In the last post, you read that children learn their culture as they grow up, in a process called enculturation. During enculturation, children learn an important part of their culture—language. But what is language? We all know what it is, but how do you define it? And, how is human language different from animal communication?
According to James Peoples and Garrick Bailey (in their 2018 textbook, Humanity: An Introduction to Cultural Anthropology), language is the “shared knowledge of sounds, words, meanings, and grammatical rules that people use to send and receive messages.” (See pg. 46) So, language is our system of communication, and it includes both sounds and gestures. It is part of what makes us human— we are the only organisms on Earth that have language.
“Well,” you might ask, “Don’t other animals communicate? What about dolphins? Or chimpanzees?” Yes, they communicate, along with ants, bees, and other organisms. But they do not speak. And their communication system is not as complex as ours.
Here’s an example. Other primates communicate through what’s called call systems. There are only a certain number of sounds they can make, and these sounds are not combined like words are combined into sentences. So, if there is danger, the primate makes the call (sound) for danger, and when there is food, the primate makes the call for food. But if both food and danger are in the same environment, the primate can’t combine the two sounds to express both being present. So, this is a closed system of communication—the primate can’t create new “words” by putting together some existing “words.” In contrast, human language is an open system of communication, which means we can create new messages out of existing sounds. This ability to create new messages by combining other messages is called productivity, and it is a characteristic of language.
Also, primate call systems are stimuli-dependent, meaning a certain call is only made when there is a certain stimulus. For example, the food call is only made when there actually is food. In contrast, human language has something called linguistic displacement. This means that we can talk about things that are not present—we can talk about events that happened in the past and events that will happen in the future.
So, the systems of communication of other primates are not as complex as ours. Other primates have closed systems of communication, and do not have the language characteristics of productivity and displacement.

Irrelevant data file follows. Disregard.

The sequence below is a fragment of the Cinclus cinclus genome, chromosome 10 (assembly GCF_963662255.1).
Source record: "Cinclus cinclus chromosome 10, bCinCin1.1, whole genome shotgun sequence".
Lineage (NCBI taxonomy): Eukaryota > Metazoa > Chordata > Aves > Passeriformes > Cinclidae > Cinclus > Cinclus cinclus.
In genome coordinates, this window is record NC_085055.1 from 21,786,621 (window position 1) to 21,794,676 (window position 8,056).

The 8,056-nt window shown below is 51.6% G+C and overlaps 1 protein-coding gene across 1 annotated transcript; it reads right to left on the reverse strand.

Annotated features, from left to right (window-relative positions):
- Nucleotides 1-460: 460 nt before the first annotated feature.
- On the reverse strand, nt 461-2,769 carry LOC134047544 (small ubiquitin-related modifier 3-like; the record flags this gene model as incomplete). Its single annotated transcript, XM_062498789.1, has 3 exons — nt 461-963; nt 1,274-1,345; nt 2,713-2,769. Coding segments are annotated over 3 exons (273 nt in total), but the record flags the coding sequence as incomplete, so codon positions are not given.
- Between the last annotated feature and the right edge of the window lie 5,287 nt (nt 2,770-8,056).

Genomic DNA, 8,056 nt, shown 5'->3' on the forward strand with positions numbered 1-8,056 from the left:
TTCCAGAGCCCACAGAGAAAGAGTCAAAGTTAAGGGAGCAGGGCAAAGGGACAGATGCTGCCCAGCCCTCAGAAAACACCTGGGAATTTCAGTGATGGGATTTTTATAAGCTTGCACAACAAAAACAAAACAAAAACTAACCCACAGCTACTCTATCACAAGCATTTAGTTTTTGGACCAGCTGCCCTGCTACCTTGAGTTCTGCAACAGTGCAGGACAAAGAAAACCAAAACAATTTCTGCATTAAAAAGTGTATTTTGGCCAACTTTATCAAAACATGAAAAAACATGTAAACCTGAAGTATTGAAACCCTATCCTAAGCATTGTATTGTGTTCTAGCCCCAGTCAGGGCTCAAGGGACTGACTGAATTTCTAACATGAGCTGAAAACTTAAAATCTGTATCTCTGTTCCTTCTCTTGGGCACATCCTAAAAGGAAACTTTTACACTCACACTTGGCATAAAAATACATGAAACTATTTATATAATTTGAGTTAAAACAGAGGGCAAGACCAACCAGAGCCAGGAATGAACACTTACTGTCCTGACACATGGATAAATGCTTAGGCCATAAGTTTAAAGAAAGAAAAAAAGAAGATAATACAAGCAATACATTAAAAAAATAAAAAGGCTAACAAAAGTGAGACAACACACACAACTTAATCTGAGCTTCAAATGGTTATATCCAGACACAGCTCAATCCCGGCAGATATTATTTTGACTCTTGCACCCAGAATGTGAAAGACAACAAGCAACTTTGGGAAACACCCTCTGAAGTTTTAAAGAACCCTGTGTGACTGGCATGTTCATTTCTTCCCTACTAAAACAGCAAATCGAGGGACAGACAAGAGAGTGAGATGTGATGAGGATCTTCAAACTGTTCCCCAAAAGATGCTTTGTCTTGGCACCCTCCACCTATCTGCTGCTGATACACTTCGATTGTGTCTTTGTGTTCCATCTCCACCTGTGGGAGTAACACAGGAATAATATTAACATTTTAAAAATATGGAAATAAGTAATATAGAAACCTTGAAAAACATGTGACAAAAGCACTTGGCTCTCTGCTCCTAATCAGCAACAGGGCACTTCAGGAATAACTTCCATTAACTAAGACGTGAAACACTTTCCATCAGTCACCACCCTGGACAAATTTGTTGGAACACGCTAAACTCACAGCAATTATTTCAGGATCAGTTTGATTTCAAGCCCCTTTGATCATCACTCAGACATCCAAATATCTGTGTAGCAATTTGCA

But don’t some primates know sign language? What about that? The first chimpanzee who learned sign language was called “Washoe.” She was taught over 130 signs. Probably the most famous primate who learned sign language was a gorilla named Koko, who learned over 1,000 signs! You can learn more about Koko in this article from National Geographic.
But primates don’t learn sign language on their own—they are taught it in intensive training sessions through human intervention. And, even though some primates can use sign language, they don’t use the complex sign language that humans do. So, some other primates do show some capacity for language, but they don’t have such a system in the wild.
The more we study other primates, the more complicated things become. For example, language involves cultural transmission, meaning language is transmitted through learning. And, chimps who have been taught American Sign Language have tried to teach the sign language to other animals, which shows that they are capable of cultural transmission of language. Also, Koko understood the concepts of past and future, showing that she was capable of linguistic displacement. In addition, Washoe was able to put together signs she knew to make a new word—for example, she called a duck a “water-bird.” This shows she was capable of the language characteristic of productivity. And, studies on primate communication have suggested that other primates can develop the language skills of a 2 or 3-year-old human. So, perhaps other primates have more language ability than we think! Still, these primates are not using language in the wild, and their communication is not as complex as ours, so they don’t have actual language in the same way humans do.
To learn more about displacement and productivity, check out this article from The Great Courses Daily, called, “Features That Distinguish Human Language from Animal Communication.” To learn more about primate communication, check out the Discover article, “What Studying Primate Communication Tells Us About the Evolution of Human Language.”
Thanks for reading!